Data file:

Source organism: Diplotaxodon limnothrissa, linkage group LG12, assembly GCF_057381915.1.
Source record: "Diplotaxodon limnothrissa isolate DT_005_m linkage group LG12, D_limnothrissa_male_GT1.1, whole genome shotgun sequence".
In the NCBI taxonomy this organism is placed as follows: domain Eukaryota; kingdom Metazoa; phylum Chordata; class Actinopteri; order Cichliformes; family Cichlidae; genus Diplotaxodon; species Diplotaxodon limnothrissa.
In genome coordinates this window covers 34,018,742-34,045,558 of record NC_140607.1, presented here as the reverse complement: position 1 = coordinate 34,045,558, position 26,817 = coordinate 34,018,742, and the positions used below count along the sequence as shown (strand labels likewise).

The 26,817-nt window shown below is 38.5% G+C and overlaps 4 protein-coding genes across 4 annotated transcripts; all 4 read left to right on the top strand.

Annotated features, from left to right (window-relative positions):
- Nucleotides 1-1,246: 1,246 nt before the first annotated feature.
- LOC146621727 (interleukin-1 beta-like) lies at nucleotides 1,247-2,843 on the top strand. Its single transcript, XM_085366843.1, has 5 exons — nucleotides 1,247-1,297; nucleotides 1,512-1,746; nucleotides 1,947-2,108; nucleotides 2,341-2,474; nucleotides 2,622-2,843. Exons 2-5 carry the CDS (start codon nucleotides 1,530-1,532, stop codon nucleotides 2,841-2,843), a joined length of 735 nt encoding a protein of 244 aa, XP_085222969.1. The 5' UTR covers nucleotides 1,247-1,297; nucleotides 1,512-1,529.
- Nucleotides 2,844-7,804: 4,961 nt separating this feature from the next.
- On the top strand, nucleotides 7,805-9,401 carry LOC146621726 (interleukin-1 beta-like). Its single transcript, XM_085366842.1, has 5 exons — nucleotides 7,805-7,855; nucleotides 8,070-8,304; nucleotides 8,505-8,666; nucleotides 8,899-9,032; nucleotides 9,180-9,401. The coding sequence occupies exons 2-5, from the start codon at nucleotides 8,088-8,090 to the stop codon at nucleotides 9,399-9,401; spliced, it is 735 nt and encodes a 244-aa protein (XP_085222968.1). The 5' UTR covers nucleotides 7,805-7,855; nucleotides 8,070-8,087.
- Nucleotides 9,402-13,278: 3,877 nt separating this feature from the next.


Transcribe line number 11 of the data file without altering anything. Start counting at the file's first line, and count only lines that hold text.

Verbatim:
- Nucleotides 9,402-13,278: 3,877 nt separating this feature from the next.